As Congress dithered over the fiscal cliff, independent trust firms worked around the clock to process a flood of last-minute accounts. Some booked a year’s business in three weeks. Where now?
December is usually anything but calm for investors scrambling to lock in the tax year’s opportunities, but the last few weeks pushed all the industry’s buttons at once.
Up until the last minute of 2012, nobody knew whether the $5 million gift and estate tax exclusions would survive a full-court Congressional debate.
Money poured into trusts and other vehicles designed to take advantage of the current tax code, leaving independent trust companies buried in paperwork but flush with cash to expand.
Trusts hit the big time
And with everyone from the wealthiest Americans on down to mere millionaires feeling like they dodged a bullet, insiders suspect this was a game-changing moment for the industry.
“We did two years’ worth of business in one month,” says Matthew Blattmachr at Alaska Trust.
“And these were not just existing relationships but what you might call mass affluent investors,” he adds. “Trusts have hit the mainstream.”
Down in Nevada, trust companies stayed open past midnight on December 31 to make sure new clients got their gifts approved and the forms signed ahead of the deadline.
Premier Trust was turning around accounts in hours if not minutes as long as the grantors and their attorneys knew exactly what they wanted, says CEO Mark Dreschler.
“Even if people weren’t on our system yet, we could get them checked out and the assets transferred that day,” he explains.
These weren’t simple self-directed IRAs, either, but family businesses, farms and other alternative assets that require special handling to ensure advisor-friendly treatment.
Premier might have added $500 million to its books in three weeks, estimates chairman Bob Bruderman — but a final number will have to wait until the dust clears.
Across Las Vegas, Provident Trust was also seeing the normal uptick in year-end business turn into a blizzard of business.
“This was not your average December,” says senior trust officer Neil Schoenblum. “There was definitely no holiday for us!”
Schoenblum’s team saw part of their new business come from big banks that simply refused — or were unable — to burn the midnight oil it took to work with last-minute clients eager to shield their wealth.
Reaping the whirlwind
A sense that the looming fiscal cliff would translate into a whirlwind of last-minute business gave many well-run firms time to prepare.
“We anticipated it toward mid-year, knowing that the exemption was scheduled to decrease and that Congress was unlikely to do anything before year end,” says Cynthia Brown, president of Delaware-chartered Commonwealth Trust.
“But a lot of grantors waited until the election to push the button, which means that a lot of business didn’t arrive until after Thanksgiving.”
Brown says her pipeline is still full of business that didn’t depend on the December 31 deadline and so clients agreed that planning could wait until early 2013 to be completed.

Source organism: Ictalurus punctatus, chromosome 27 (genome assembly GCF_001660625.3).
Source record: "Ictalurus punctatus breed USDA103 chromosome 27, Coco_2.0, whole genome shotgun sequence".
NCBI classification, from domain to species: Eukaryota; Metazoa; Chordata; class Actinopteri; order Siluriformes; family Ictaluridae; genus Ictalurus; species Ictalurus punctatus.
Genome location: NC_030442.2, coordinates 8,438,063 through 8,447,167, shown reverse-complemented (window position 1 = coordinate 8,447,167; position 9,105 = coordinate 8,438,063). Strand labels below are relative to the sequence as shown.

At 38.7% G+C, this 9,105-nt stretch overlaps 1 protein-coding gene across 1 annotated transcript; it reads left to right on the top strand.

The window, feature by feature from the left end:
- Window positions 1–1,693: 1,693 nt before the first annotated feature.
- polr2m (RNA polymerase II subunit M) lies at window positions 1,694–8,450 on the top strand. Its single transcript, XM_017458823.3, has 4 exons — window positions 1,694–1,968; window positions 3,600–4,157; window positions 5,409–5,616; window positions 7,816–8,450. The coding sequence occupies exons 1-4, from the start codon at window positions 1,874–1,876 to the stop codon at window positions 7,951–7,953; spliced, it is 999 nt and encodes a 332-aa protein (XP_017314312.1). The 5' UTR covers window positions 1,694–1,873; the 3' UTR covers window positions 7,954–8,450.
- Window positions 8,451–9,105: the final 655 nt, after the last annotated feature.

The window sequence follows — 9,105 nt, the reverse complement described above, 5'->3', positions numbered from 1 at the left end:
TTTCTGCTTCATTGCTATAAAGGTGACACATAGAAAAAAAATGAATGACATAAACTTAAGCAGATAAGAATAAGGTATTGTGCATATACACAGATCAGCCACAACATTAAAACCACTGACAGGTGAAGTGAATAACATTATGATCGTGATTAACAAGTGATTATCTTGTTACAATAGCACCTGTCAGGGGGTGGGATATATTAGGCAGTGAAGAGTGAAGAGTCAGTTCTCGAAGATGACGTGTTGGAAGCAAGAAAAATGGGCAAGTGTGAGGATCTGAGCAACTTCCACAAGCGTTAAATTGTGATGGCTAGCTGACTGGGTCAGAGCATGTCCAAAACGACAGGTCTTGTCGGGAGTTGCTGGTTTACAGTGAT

New York Private Trust was another Delaware-chartered trust company ready to roll with the punches.
“The anticipated increased volume of business occurred” says chief operating officer Richard Trumpler.
“Trust activity started peaking in August or September and then in the last few weeks of the year there occurred a virtual tsunami of year-end business.”
While Trumpler can’t go into specifics of how much wealth was in motion late last year, he notes that attorneys were a big driver of the last-minute push toward Delaware directed trusts.
But while existing relationships primed the pump, ability to execute was crucial.
His team was still taking new paperwork on December 27 — the Thursday after Christmas — and getting the trusts accepted and funded by the year-end deadline.
Windfall or the “new normal?”
The real question here is whether the asset flows will continue.
On the one hand, the immediate threat seems to have receded, taking the urgency to lock in the now-“permanent” $5 million exemption with it.
Clearly, the election gave a lot of millionaires a motive to push the button on formerly slow-moving estate plans that might not have turned into trusts for another year or two.
But while a few trust companies are looking forward to an empty 2013 pipeline, most are eager to build on their recent successes as Americans wake up to the realities of higher taxes.
“We will have a year or two of very good business opportunities,” admits George Brown, chief marketing officer at Summit Trust, of Nevada whose marketing office is in Colmar Pennsylvania.
All it takes is one act of the incoming Congress to overturn the results of the fiscal cliff deal and put everyone back into the planning fog.
In the meantime, the sheer number of truly last-minute estate plans has already started generating follow-up opportunities.
Some firms are ramping up to decant rushed last-minute trusts created to beat the clock without getting every single detail of jurisdiction or structure right.
Others are moving to take over trusteeship from attorneys who accepted short-term responsibility themselves in order to make the deadline.
And quite a few are simply looking forward to taking care of utility business that piled up while the emergency accounts took priority.
Either way, trust firms are now focused on new opportunities created in a post-cliff environment.
Premier Trust is taking no chances business will walk in the door by itself this year. They have retained a high-caliber email marketing consultant to help navigate messaging to the advisor community for the rest of the year
Those who proved that they can work well with advisors as well as their clients have been rewarded.
Let’s see where they go from here.
Scott Martin, senior editor, The Trust Advisor
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